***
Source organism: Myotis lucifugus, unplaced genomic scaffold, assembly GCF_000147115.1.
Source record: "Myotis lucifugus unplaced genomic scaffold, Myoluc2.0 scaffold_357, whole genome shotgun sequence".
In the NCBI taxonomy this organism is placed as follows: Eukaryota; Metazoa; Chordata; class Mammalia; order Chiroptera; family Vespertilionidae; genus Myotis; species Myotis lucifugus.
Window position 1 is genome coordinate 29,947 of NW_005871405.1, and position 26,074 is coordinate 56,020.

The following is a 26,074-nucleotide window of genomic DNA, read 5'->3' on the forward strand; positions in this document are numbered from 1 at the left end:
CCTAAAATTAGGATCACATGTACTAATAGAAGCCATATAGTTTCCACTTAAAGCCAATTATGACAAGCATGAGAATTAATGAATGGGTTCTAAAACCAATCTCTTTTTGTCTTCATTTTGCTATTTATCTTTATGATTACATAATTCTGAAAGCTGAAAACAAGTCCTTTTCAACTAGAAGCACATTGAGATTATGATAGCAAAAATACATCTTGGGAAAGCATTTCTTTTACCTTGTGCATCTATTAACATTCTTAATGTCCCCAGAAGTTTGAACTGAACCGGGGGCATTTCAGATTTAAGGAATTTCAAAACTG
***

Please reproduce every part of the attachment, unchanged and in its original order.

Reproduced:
Source organism: Myotis lucifugus, unplaced genomic scaffold, assembly GCF_000147115.1.
Source record: "Myotis lucifugus unplaced genomic scaffold, Myoluc2.0 scaffold_357, whole genome shotgun sequence".
In the NCBI taxonomy this organism is placed as follows: Eukaryota; Metazoa; Chordata; class Mammalia; order Chiroptera; family Vespertilionidae; genus Myotis; species Myotis lucifugus.
Window position 1 is genome coordinate 29,947 of NW_005871405.1, and position 26,074 is coordinate 56,020.

The following is a 26,074-nucleotide window of genomic DNA, read 5'->3' on the forward strand; positions in this document are numbered from 1 at the left end:
CCTAAAATTAGGATCACATGTACTAATAGAAGCCATATAGTTTCCACTTAAAGCCAATTATGACAAGCATGAGAATTAATGAATGGGTTCTAAAACCAATCTCTTTTTGTCTTCATTTTGCTATTTATCTTTATGATTACATAATTCTGAAAGCTGAAAACAAGTCCTTTTCAACTAGAAGCACATTGAGATTATGATAGCAAAAATACATCTTGGGAAAGCATTTCTTTTACCTTGTGCATCTATTAACATTCTTAATGTCCCCAGAAGTTTGAACTGAACCGGGGGCATTTCAGATTTAAGGAATTTCAAAACTG